Word processing is so very retro.

It’s like saying “Letraset.” Or those days when my
producer would splice the “s” from the end of one word and have the audio
technician tape it to the end of another word to make a

Sometimes I miss Wordstar.

Microsoft Word is everyone’s default word processor. We’re all used to it. We
might not use all the little buttons, but when you need to bang out a press
release or an advertorial or a term paper or a report on one thousand and one things you can do with liquid
, that ubiquitous W is there at your

Joey prefers TextEdit. It uses
much less memory, and all her copy gets cut-and-pasted into a Freehand document
for layout, anyway.

Still, inspired by my
adventures with journal programs, I wanted to find out if there was more (or
less) to word processing than Word. (Again, PC users will not benefit from
this.) So off I went, gobbling bandwidth downloading 30-day demos.

Redlex, Mellel is billed as “the word processor for Mac
OS X.” Hmmm. Not very catchy. However, the retro-cool typewriter icon and the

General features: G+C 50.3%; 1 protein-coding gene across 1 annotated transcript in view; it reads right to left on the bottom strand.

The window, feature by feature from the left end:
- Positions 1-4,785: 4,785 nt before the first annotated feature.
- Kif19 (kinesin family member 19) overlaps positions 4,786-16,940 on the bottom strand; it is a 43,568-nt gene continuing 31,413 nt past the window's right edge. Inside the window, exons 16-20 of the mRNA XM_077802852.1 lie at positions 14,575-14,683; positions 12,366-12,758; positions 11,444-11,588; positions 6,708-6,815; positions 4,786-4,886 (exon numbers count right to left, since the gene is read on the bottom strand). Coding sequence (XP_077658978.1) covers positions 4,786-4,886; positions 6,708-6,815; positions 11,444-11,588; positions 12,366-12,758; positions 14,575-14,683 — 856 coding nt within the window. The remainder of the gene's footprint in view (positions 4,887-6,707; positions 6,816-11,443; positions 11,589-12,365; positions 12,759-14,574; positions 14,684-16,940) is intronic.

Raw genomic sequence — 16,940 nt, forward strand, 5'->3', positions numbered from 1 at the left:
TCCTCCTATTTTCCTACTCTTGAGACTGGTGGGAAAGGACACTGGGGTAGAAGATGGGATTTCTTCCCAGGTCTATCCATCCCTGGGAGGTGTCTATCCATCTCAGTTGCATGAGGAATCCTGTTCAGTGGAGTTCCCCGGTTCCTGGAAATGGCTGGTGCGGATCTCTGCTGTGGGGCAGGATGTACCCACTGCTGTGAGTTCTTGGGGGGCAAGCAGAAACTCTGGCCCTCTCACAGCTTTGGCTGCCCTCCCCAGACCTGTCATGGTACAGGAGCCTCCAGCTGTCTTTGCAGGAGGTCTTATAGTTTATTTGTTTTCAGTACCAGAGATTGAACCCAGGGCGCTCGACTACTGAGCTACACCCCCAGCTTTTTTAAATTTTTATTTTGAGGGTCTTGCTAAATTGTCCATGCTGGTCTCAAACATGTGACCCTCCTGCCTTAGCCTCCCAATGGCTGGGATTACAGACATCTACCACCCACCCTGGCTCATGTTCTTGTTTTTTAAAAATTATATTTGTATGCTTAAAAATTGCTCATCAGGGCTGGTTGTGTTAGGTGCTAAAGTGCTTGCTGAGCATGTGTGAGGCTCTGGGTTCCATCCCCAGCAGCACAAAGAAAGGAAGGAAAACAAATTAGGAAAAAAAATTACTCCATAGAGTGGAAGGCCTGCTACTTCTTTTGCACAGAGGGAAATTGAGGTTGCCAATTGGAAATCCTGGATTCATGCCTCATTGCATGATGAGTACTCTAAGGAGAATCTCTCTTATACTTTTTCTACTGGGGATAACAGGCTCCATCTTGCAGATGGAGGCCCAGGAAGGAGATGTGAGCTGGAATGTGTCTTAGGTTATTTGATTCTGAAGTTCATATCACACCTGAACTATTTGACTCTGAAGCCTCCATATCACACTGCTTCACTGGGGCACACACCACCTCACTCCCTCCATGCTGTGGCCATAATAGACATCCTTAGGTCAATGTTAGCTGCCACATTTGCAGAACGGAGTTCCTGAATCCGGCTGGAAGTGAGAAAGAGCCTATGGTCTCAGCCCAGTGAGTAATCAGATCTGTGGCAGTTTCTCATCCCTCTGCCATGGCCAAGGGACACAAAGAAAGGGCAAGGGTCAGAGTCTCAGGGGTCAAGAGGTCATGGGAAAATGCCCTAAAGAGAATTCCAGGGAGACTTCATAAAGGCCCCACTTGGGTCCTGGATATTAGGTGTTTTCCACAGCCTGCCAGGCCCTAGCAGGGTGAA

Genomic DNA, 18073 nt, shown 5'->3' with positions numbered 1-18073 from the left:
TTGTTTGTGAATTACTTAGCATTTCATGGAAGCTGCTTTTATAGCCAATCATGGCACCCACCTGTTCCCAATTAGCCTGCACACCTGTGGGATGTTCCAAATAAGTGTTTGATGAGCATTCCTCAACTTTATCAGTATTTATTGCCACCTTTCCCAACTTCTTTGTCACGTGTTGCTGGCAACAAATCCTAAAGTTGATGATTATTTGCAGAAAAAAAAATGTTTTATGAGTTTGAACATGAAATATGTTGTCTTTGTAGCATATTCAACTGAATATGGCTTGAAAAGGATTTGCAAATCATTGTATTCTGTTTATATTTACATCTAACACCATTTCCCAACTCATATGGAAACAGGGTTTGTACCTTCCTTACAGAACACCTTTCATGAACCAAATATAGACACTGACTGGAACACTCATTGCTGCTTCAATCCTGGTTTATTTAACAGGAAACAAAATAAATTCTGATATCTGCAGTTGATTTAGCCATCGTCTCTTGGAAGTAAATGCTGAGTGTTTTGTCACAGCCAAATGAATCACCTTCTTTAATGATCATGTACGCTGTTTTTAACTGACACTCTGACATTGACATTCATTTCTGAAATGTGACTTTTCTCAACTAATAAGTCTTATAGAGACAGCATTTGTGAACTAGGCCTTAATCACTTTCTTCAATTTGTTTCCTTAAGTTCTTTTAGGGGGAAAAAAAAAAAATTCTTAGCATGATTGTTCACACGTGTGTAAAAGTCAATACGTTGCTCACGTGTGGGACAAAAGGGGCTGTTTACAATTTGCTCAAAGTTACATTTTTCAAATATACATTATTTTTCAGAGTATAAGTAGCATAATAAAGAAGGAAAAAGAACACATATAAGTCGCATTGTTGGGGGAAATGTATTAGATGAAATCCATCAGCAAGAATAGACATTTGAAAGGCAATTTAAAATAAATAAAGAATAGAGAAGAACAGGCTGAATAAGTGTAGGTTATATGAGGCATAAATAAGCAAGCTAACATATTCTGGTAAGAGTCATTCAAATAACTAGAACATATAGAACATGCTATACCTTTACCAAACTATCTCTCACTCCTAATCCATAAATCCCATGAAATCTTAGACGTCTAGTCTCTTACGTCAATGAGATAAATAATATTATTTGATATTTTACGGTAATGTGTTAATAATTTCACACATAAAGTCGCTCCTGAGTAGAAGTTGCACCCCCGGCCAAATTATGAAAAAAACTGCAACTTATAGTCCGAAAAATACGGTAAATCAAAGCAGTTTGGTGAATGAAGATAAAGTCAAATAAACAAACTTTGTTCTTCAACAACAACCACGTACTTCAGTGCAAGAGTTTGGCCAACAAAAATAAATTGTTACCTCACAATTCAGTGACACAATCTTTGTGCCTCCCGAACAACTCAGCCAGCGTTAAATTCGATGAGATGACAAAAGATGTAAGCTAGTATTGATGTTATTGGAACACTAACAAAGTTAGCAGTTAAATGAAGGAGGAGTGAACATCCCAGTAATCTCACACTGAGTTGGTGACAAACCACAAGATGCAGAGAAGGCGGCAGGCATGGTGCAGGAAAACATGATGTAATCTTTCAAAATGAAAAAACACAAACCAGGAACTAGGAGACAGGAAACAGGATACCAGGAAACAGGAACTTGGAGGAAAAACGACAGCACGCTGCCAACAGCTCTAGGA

brushed-steel skin give it that Olympia electric typewriter vibe. (Our old one
used to vibrate so assertively the entire table and the floor beneath would hum
along with

opened a Word document directly with Mellel. It imported it with formatting
intact, but image missing. They’ve made a comparison chart here. Long documents that
require precise stylesheet control, writers obsessed with hyphenation, and
compulsive cross-referencers will find an easier life with Mellel. If you think
in two languages (say Hebrew and English), Mellel will let you type left to
right and right to left. How’s that for

Nisus Writer

Nisus says this is “the writer’s word
.” It’s more expensive than Mellel, and comes with a free
Nisus Thesaurus. Creepily, the program automatically offers word alternatives as
you type. It’s like having an English teacher mumbling synonyms in the backseat
while you drive the words along at a sputtering 5 kilometers per

Nisus Writer Express opened this Word document directly, with formatting and
image intact. My cursor was on the word “welfare;” as you can see, the thesaurus
on the right immediately offered “social welfare,” “relief,” “social insurance”
and “dole.” For copywriters who are constantly on the lookout for yet another
word for “amazing” or “prize,” this can be a less painful alternative to banging
one’s mouse against one’s forehead.